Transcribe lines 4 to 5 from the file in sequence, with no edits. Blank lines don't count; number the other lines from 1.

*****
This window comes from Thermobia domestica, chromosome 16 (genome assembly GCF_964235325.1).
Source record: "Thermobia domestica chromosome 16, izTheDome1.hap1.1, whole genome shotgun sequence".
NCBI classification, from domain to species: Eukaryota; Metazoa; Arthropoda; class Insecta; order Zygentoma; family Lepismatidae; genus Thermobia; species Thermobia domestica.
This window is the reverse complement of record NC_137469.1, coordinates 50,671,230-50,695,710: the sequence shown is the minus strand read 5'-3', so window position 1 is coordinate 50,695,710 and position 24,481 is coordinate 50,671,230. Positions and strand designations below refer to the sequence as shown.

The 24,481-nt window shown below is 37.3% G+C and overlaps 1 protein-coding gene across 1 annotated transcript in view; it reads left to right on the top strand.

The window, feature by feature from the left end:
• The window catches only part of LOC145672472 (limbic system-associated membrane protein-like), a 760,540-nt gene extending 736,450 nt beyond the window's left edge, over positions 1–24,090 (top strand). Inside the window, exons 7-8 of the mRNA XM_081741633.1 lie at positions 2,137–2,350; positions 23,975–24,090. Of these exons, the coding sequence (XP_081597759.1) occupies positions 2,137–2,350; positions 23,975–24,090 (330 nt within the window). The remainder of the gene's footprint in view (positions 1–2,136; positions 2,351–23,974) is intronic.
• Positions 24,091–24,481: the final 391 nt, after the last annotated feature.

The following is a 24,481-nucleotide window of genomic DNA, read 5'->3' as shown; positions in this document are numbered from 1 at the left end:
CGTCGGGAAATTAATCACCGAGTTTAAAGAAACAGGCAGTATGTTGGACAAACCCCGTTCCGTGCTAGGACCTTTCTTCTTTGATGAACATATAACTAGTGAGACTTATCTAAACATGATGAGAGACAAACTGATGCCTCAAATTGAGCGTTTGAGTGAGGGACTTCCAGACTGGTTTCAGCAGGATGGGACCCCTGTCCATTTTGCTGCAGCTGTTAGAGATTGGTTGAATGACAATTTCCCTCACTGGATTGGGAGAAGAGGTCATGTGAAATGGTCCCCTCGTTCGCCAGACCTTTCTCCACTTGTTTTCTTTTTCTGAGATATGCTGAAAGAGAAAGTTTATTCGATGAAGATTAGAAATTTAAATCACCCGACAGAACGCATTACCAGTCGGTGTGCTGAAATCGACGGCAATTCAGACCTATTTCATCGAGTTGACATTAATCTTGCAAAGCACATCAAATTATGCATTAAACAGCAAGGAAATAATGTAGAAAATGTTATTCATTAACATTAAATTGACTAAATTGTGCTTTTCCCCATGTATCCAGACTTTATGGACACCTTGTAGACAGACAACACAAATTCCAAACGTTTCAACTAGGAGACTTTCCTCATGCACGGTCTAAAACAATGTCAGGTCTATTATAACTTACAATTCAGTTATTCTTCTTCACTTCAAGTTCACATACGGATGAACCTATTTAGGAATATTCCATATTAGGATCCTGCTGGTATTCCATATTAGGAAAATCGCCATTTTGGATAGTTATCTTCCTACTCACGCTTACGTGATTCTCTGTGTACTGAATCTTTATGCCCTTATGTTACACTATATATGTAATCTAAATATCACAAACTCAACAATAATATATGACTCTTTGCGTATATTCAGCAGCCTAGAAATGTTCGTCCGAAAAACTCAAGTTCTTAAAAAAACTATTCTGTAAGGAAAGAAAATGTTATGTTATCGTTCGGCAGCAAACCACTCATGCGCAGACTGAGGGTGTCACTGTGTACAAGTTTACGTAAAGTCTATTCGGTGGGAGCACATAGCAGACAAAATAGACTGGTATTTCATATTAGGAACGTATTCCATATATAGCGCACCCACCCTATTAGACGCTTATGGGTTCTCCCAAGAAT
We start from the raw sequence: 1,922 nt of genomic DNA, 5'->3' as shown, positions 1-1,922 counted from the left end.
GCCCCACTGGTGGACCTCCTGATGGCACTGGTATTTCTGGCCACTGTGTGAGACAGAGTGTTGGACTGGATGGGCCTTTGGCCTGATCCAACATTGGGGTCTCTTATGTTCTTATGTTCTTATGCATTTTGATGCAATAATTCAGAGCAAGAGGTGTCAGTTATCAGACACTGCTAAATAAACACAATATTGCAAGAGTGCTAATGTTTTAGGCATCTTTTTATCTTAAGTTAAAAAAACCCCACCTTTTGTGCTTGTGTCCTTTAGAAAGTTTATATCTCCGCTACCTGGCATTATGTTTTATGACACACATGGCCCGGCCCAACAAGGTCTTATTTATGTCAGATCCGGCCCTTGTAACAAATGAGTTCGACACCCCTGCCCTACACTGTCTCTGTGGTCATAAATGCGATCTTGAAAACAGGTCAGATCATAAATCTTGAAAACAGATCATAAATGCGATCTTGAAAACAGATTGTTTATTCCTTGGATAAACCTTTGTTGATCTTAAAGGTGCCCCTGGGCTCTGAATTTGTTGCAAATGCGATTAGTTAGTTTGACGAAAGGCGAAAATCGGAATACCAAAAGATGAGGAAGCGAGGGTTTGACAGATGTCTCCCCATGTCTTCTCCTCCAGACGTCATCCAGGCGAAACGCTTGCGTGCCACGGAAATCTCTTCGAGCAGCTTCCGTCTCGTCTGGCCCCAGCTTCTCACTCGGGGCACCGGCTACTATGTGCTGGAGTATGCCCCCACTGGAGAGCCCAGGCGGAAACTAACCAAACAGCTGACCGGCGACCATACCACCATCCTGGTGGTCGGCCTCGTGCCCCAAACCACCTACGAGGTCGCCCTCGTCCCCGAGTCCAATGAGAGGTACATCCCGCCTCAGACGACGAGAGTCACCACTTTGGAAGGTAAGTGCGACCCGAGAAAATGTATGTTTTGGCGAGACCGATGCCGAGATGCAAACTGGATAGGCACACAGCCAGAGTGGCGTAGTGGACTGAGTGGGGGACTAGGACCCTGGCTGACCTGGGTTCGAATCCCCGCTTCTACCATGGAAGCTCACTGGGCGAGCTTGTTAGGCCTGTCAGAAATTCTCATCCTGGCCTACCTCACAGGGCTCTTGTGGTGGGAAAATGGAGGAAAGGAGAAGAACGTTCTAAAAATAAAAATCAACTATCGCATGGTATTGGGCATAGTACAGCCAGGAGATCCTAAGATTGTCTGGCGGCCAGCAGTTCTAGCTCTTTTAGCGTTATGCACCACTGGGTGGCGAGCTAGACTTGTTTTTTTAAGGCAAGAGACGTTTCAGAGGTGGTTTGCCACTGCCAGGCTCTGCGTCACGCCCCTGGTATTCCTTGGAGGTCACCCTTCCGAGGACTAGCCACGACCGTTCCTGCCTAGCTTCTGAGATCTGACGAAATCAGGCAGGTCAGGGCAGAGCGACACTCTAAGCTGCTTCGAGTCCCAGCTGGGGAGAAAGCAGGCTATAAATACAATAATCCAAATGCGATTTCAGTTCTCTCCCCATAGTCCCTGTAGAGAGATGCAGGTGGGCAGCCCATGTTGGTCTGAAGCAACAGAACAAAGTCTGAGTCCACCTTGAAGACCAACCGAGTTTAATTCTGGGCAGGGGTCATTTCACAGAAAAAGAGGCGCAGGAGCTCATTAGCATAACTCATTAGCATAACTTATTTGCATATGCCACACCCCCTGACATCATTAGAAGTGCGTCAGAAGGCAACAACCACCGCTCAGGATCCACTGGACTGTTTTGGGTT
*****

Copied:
This window is the reverse complement of record NC_137469.1, coordinates 50,671,230-50,695,710: the sequence shown is the minus strand read 5'-3', so window position 1 is coordinate 50,695,710 and position 24,481 is coordinate 50,671,230. Positions and strand designations below refer to the sequence as shown.

The 24,481-nt window shown below is 37.3% G+C and overlaps 1 protein-coding gene across 1 annotated transcript in view; it reads left to right on the top strand.